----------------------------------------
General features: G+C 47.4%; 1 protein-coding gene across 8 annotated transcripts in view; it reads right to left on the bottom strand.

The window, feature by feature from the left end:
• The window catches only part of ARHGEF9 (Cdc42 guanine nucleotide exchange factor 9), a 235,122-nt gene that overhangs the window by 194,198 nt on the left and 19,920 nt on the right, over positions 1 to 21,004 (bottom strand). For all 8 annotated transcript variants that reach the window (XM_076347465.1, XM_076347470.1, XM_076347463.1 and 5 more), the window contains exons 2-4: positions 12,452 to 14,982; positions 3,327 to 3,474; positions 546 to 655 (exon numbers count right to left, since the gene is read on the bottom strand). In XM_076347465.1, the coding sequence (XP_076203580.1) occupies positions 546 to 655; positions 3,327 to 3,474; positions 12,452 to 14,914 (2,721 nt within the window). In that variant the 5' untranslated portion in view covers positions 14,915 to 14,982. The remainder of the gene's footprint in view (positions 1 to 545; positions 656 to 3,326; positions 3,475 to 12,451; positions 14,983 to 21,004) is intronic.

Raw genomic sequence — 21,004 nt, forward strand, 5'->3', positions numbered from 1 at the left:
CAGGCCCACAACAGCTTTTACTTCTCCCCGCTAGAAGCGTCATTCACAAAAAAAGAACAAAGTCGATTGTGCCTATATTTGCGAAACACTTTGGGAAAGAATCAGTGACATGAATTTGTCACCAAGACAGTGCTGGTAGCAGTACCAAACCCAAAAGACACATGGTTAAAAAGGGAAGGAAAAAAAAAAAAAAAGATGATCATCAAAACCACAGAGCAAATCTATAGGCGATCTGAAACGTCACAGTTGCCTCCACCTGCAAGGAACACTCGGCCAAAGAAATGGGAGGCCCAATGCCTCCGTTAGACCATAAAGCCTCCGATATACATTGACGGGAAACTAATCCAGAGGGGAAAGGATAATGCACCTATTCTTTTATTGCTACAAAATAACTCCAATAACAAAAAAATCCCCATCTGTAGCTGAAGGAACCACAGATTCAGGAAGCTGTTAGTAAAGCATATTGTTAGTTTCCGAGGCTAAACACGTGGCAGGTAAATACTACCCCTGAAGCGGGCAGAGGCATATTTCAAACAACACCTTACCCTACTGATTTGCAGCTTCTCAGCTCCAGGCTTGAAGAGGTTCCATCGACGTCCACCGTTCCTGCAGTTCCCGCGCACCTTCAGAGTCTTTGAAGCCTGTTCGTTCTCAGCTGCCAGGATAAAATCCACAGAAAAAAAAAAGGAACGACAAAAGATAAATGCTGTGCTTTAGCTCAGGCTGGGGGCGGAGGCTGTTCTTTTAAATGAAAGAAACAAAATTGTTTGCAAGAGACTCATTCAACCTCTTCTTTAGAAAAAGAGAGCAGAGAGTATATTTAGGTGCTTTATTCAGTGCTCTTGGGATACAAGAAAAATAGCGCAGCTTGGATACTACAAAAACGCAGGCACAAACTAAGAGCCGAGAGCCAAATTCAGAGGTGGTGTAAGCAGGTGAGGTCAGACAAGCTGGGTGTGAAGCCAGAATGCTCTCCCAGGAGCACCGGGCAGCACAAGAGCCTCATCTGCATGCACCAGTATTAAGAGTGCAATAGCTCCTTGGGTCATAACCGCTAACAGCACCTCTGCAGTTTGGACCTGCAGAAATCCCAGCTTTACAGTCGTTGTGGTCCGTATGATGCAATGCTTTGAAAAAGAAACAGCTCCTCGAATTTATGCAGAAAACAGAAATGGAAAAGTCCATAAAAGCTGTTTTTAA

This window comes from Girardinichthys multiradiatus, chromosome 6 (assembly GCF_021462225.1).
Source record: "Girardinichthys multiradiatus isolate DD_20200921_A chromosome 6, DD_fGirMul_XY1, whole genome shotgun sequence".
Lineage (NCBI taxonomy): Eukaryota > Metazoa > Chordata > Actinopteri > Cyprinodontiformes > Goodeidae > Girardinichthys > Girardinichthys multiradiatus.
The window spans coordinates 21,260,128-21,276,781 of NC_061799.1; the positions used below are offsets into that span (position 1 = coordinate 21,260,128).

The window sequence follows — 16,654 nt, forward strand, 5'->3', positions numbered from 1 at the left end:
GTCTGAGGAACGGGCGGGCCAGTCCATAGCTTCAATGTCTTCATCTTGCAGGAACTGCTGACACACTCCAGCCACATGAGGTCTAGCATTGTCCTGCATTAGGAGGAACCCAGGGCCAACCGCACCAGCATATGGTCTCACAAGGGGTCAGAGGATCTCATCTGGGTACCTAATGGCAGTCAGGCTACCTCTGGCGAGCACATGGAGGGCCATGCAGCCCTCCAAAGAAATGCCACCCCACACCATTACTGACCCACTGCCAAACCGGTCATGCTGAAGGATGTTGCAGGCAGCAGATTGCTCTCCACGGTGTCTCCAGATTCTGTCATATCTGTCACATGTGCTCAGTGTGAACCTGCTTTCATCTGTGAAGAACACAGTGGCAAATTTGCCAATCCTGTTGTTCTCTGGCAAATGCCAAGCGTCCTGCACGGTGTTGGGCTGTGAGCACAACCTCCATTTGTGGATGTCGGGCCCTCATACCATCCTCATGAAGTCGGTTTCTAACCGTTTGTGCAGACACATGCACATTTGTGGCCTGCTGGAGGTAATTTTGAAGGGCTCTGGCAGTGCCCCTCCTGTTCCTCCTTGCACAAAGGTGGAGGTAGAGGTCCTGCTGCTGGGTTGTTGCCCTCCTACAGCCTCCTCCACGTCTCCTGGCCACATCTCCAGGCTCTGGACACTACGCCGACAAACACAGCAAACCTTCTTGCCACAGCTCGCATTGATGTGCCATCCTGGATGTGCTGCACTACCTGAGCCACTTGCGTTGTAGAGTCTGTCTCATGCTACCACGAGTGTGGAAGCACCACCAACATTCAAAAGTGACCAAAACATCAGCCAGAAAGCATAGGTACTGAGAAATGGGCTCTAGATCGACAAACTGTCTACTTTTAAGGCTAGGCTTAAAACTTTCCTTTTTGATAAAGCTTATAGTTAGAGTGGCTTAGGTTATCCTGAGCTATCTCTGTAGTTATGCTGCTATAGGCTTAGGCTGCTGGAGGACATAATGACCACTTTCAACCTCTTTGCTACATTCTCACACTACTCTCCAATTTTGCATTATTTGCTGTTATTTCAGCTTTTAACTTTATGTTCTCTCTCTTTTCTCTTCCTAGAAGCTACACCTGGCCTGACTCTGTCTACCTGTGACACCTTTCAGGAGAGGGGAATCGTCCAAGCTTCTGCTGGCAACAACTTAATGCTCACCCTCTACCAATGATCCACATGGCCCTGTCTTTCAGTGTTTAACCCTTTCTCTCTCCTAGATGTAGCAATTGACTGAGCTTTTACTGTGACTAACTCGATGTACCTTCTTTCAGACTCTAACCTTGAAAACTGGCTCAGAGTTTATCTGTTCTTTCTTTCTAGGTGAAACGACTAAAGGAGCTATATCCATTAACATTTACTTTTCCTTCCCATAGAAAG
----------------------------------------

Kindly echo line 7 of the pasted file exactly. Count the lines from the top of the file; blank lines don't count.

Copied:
Source record: "Girardinichthys multiradiatus isolate DD_20200921_A chromosome 6, DD_fGirMul_XY1, whole genome shotgun sequence".